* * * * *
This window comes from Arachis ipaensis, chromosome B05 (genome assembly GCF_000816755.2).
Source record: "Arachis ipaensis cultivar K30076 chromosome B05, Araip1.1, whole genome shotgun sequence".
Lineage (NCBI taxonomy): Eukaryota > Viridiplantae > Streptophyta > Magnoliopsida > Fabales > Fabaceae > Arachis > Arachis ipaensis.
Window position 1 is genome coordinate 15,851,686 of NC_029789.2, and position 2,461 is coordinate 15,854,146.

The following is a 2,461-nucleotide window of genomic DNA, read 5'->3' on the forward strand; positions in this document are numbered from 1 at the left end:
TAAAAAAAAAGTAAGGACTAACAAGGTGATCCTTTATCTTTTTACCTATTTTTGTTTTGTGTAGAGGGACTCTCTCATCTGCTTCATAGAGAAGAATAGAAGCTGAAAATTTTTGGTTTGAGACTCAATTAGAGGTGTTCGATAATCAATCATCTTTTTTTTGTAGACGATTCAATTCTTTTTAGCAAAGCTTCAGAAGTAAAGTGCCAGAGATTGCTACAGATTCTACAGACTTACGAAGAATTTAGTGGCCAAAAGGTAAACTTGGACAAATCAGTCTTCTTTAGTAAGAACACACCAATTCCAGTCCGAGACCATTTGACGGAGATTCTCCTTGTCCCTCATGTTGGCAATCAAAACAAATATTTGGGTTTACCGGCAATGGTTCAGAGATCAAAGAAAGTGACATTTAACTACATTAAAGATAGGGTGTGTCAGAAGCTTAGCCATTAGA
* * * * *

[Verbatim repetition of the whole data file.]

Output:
This window comes from Arachis ipaensis, chromosome B05 (genome assembly GCF_000816755.2).
Source record: "Arachis ipaensis cultivar K30076 chromosome B05, Araip1.1, whole genome shotgun sequence".
Lineage (NCBI taxonomy): Eukaryota > Viridiplantae > Streptophyta > Magnoliopsida > Fabales > Fabaceae > Arachis > Arachis ipaensis.
Window position 1 is genome coordinate 15,851,686 of NC_029789.2, and position 2,461 is coordinate 15,854,146.

The following is a 2,461-nucleotide window of genomic DNA, read 5'->3' on the forward strand; positions in this document are numbered from 1 at the left end:
TAAAAAAAAAGTAAGGACTAACAAGGTGATCCTTTATCTTTTTACCTATTTTTGTTTTGTGTAGAGGGACTCTCTCATCTGCTTCATAGAGAAGAATAGAAGCTGAAAATTTTTGGTTTGAGACTCAATTAGAGGTGTTCGATAATCAATCATCTTTTTTTTGTAGACGATTCAATTCTTTTTAGCAAAGCTTCAGAAGTAAAGTGCCAGAGATTGCTACAGATTCTACAGACTTACGAAGAATTTAGTGGCCAAAAGGTAAACTTGGACAAATCAGTCTTCTTTAGTAAGAACACACCAATTCCAGTCCGAGACCATTTGACGGAGATTCTCCTTGTCCCTCATGTTGGCAATCAAAACAAATATTTGGGTTTACCGGCAATGGTTCAGAGATCAAAGAAAGTGACATTTAACTACATTAAAGATAGGGTGTGTCAGAAGCTTAGCCATTAGA